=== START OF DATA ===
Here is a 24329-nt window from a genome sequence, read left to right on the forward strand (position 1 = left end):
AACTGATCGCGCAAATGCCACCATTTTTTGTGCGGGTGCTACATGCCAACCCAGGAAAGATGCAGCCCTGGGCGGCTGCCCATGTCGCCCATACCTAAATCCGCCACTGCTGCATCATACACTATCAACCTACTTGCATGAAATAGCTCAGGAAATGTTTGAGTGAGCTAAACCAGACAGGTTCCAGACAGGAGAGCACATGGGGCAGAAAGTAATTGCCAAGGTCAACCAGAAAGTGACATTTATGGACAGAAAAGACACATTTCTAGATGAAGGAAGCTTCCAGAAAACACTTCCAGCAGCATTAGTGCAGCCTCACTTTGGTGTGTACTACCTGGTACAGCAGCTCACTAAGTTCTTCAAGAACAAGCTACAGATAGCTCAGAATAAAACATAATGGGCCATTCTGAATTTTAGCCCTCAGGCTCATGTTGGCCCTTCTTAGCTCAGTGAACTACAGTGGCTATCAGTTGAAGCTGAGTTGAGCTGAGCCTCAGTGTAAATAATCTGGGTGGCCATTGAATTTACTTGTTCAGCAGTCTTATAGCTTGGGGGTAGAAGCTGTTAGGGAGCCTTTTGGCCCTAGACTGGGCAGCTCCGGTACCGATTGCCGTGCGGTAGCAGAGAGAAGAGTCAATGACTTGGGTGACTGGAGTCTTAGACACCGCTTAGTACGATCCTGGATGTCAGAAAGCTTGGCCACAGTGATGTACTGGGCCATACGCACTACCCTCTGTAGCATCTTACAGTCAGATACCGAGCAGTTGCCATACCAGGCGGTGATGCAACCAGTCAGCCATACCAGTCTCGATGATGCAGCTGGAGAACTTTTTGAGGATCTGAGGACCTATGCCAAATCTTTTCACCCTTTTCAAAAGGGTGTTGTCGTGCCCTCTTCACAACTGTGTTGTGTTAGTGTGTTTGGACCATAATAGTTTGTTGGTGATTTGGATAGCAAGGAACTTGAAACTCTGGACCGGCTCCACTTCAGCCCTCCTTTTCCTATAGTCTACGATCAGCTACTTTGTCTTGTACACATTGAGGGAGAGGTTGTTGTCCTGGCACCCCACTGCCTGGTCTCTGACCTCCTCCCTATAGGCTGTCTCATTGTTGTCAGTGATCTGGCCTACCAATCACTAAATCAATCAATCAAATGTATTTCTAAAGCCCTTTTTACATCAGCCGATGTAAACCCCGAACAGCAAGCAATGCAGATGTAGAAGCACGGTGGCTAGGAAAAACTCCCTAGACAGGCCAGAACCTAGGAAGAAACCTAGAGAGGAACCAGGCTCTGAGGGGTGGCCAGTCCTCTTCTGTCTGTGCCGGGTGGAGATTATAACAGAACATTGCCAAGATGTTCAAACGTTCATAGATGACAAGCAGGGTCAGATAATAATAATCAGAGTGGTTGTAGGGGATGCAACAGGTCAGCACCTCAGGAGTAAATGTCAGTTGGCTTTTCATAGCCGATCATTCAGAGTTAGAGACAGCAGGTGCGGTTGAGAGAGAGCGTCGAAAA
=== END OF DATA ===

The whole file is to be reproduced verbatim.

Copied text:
Here is a 24329-nt window from a genome sequence, read left to right on the forward strand (position 1 = left end):
AACTGATCGCGCAAATGCCACCATTTTTTGTGCGGGTGCTACATGCCAACCCAGGAAAGATGCAGCCCTGGGCGGCTGCCCATGTCGCCCATACCTAAATCCGCCACTGCTGCATCATACACTATCAACCTACTTGCATGAAATAGCTCAGGAAATGTTTGAGTGAGCTAAACCAGACAGGTTCCAGACAGGAGAGCACATGGGGCAGAAAGTAATTGCCAAGGTCAACCAGAAAGTGACATTTATGGACAGAAAAGACACATTTCTAGATGAAGGAAGCTTCCAGAAAACACTTCCAGCAGCATTAGTGCAGCCTCACTTTGGTGTGTACTACCTGGTACAGCAGCTCACTAAGTTCTTCAAGAACAAGCTACAGATAGCTCAGAATAAAACATAATGGGCCATTCTGAATTTTAGCCCTCAGGCTCATGTTGGCCCTTCTTAGCTCAGTGAACTACAGTGGCTATCAGTTGAAGCTGAGTTGAGCTGAGCCTCAGTGTAAATAATCTGGGTGGCCATTGAATTTACTTGTTCAGCAGTCTTATAGCTTGGGGGTAGAAGCTGTTAGGGAGCCTTTTGGCCCTAGACTGGGCAGCTCCGGTACCGATTGCCGTGCGGTAGCAGAGAGAAGAGTCAATGACTTGGGTGACTGGAGTCTTAGACACCGCTTAGTACGATCCTGGATGTCAGAAAGCTTGGCCACAGTGATGTACTGGGCCATACGCACTACCCTCTGTAGCATCTTACAGTCAGATACCGAGCAGTTGCCATACCAGGCGGTGATGCAACCAGTCAGCCATACCAGTCTCGATGATGCAGCTGGAGAACTTTTTGAGGATCTGAGGACCTATGCCAAATCTTTTCACCCTTTTCAAAAGGGTGTTGTCGTGCCCTCTTCACAACTGTGTTGTGTTAGTGTGTTTGGACCATAATAGTTTGTTGGTGATTTGGATAGCAAGGAACTTGAAACTCTGGACCGGCTCCACTTCAGCCCTCCTTTTCCTATAGTCTACGATCAGCTACTTTGTCTTGTACACATTGAGGGAGAGGTTGTTGTCCTGGCACCCCACTGCCTGGTCTCTGACCTCCTCCCTATAGGCTGTCTCATTGTTGTCAGTGATCTGGCCTACCAATCACTAAATCAATCAATCAAATGTATTTCTAAAGCCCTTTTTACATCAGCCGATGTAAACCCCGAACAGCAAGCAATGCAGATGTAGAAGCACGGTGGCTAGGAAAAACTCCCTAGACAGGCCAGAACCTAGGAAGAAACCTAGAGAGGAACCAGGCTCTGAGGGGTGGCCAGTCCTCTTCTGTCTGTGCCGGGTGGAGATTATAACAGAACATTGCCAAGATGTTCAAACGTTCATAGATGACAAGCAGGGTCAGATAATAATAATCAGAGTGGTTGTAGGGGATGCAACAGGTCAGCACCTCAGGAGTAAATGTCAGTTGGCTTTTCATAGCCGATCATTCAGAGTTAGAGACAGCAGGTGCGGTTGAGAGAGAGCGTCGAAAA